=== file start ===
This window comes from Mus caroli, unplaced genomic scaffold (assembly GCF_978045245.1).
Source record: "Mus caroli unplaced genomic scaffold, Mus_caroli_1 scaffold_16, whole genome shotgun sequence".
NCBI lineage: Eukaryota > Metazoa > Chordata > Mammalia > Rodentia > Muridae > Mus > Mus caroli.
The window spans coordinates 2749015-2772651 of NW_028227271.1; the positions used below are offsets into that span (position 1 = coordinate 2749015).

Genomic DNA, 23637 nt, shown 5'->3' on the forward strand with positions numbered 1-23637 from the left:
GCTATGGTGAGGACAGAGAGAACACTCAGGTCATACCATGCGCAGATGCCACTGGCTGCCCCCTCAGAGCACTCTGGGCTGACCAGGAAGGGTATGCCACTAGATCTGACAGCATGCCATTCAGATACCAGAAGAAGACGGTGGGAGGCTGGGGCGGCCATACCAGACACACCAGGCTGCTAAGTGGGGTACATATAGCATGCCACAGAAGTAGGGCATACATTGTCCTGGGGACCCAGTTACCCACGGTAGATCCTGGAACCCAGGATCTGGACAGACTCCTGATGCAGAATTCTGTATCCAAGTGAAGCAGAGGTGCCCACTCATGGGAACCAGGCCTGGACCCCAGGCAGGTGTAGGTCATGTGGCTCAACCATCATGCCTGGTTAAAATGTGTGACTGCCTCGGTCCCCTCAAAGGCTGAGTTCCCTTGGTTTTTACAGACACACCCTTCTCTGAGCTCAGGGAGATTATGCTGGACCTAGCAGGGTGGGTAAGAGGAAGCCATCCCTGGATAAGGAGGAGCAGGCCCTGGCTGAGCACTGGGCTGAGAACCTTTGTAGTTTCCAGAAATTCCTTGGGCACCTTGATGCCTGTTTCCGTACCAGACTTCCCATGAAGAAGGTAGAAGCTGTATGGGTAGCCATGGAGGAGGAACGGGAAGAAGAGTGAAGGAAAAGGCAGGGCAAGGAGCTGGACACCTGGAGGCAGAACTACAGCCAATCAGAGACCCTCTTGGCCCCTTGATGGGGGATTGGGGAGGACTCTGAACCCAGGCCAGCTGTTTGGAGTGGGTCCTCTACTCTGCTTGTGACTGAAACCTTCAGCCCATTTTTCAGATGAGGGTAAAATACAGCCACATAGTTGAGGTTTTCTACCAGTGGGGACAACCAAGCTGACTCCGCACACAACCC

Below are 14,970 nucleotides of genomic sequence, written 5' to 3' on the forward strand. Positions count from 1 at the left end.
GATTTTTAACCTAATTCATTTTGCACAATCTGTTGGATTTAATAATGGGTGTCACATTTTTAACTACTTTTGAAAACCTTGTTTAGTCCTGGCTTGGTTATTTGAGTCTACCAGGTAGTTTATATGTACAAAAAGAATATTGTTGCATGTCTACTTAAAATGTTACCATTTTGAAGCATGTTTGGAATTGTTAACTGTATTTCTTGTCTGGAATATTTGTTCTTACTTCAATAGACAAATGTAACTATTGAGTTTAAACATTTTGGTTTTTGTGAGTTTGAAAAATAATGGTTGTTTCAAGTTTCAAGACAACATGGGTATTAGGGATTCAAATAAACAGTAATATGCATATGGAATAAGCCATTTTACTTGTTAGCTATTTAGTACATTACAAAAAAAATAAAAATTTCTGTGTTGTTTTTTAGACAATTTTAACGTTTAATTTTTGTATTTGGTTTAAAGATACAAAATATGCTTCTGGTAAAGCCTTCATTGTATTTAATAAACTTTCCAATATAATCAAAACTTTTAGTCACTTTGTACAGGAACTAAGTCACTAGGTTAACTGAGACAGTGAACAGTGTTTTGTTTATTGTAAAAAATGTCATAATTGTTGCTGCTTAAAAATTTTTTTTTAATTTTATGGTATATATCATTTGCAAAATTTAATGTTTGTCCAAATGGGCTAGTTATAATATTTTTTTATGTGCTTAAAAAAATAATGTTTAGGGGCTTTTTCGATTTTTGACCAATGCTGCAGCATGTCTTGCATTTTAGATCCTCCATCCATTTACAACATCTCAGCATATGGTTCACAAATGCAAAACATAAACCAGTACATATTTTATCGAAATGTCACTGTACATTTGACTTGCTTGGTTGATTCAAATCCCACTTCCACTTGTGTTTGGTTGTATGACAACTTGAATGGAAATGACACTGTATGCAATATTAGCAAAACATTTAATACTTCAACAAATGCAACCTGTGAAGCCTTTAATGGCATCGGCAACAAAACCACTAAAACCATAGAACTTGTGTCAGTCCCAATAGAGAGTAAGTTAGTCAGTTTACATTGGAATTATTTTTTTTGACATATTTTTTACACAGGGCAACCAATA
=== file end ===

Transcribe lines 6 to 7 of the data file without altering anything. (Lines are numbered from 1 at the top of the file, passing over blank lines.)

GCTATGGTGAGGACAGAGAGAACACTCAGGTCATACCATGCGCAGATGCCACTGGCTGCCCCCTCAGAGCACTCTGGGCTGACCAGGAAGGGTATGCCACTAGATCTGACAGCATGCCATTCAGATACCAGAAGAAGACGGTGGGAGGCTGGGGCGGCCATACCAGACACACCAGGCTGCTAAGTGGGGTACATATAGCATGCCACAGAAGTAGGGCATACATTGTCCTGGGGACCCAGTTACCCACGGTAGATCCTGGAACCCAGGATCTGGACAGACTCCTGATGCAGAATTCTGTATCCAAGTGAAGCAGAGGTGCCCACTCATGGGAACCAGGCCTGGACCCCAGGCAGGTGTAGGTCATGTGGCTCAACCATCATGCCTGGTTAAAATGTGTGACTGCCTCGGTCCCCTCAAAGGCTGAGTTCCCTTGGTTTTTACAGACACACCCTTCTCTGAGCTCAGGGAGATTATGCTGGACCTAGCAGGGTGGGTAAGAGGAAGCCATCCCTGGATAAGGAGGAGCAGGCCCTGGCTGAGCACTGGGCTGAGAACCTTTGTAGTTTCCAGAAATTCCTTGGGCACCTTGATGCCTGTTTCCGTACCAGACTTCCCATGAAGAAGGTAGAAGCTGTATGGGTAGCCATGGAGGAGGAACGGGAAGAAGAGTGAAGGAAAAGGCAGGGCAAGGAGCTGGACACCTGGAGGCAGAACTACAGCCAATCAGAGACCCTCTTGGCCCCTTGATGGGGGATTGGGGAGGACTCTGAACCCAGGCCAGCTGTTTGGAGTGGGTCCTCTACTCTGCTTGTGACTGAAACCTTCAGCCCATTTTTCAGATGAGGGTAAAATACAGCCACATAGTTGAGGTTTTCTACCAGTGGGGACAACCAAGCTGACTCCGCACACAACCC

Below are 14,970 nucleotides of genomic sequence, written 5' to 3' on the forward strand. Positions count from 1 at the left end.